Doing anything for the first time can be daunting, especially if you’re unsure about what exactly you should be doing. If you’re one of the millions of Americans enrolling in Medicare each year, you may be bombarded by information about what you could or should be doing, and it can all get a little crazy.
Whether you’re enrolling in Medicare for the first or tenth time, our Medicare section is a great place to check out, but to simplify the information, we’ll try to concisely lay out what you need to know in this article. After reading this, if you’re ready for more, we highly suggest checking out our Medicare section, which covers everything from the basics to more advanced topics. But for now, let’s focus on what you need to know when enrolling in Medicare for the first time.
When Can I Enroll in Medicare?
When it comes to your first enrollment in Medicare, there’s no set timeframe like there is for Medicare beneficiaries already enrolled, who can change or enroll in a plan during the Annual Enrollment Period (AEP). While you’ll eventually be able to use the AEP as a beneficiary, you can’t use it to enroll for the first time. Instead, you’ll get your own timeframe based on when you become eligible called the Initial Enrollment Period (IEP). For most people, the IEP begins three months before their 65th birthday, continues through their birthday month, and finally runs for three months after. So, it’s roughly a seven-month window. As an example, if your birthday is in September, your window for first-time enrollment would begin in June and run until the end of December of the next year.
For most people, the IEP begins three months before their 65th birthday, continues through their birthday month, and finally runs for three months after.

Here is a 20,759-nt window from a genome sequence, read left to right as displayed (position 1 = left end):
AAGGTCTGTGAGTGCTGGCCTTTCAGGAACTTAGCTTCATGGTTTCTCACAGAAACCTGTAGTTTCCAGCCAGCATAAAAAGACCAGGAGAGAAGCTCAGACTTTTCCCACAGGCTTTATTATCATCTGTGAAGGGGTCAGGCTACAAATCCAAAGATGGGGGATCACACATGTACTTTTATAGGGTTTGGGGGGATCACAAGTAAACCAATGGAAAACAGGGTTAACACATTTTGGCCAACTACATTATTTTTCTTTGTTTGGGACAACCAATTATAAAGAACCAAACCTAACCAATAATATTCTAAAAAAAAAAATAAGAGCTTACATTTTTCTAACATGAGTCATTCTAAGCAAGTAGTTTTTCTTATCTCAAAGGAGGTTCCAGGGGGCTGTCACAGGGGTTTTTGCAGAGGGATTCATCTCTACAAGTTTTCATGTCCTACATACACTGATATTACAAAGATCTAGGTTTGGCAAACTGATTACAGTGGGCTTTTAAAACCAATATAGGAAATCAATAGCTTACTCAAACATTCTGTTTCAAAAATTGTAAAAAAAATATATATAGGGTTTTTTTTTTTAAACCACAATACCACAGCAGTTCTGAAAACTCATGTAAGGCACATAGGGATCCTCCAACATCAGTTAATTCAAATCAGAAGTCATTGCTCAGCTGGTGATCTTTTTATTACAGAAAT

People who are already receiving their Social Secuirty benefits will be enrolled in Medicare Part A and B automatically when they turn 65, but that doesn’t mean there’s nothing else to do during your IEP. During this window, you can choose to enroll in other parts of Medicare for additional coverage. If you miss your IEP for whatever reason, you may be able to enroll in Medicare during a Special Enrollment Period (SEP), which occurs in situations like having health coverage through a job and then retiring.
When Should I Enroll for the First Time?
As mentioned above, there are instances when you may not need to enroll in Medicare when you’re first eligible. Generally, this is if you have what’s called creditable coverage, which means you’re part of a qualified health coverage plan that’s comparable to Medicare. This is usually through an employer or a spouse’s employer. If you postpone enrolling in Medicare because you have creditable coverage, you’ll have an SEP once you no longer have that coverage (if you retire for example).
The longer you go without qualified coverage, the larger the penalty may be, so it can be advantageous to enroll as soon as you can.
If you choose to not enroll in Medicare during your IEP, and you don’t have creditable coverage, you may be subject to a penalty once you do enroll. The longer you go without qualified coverage, the larger that penalty may be, so it can be advantageous to enroll as soon as you can. In fact, even if you have coverage, you should consider enrolling in Medicare Part A at the very least, since most people receive Part A benefits premium-free, making it great supplementary coverage.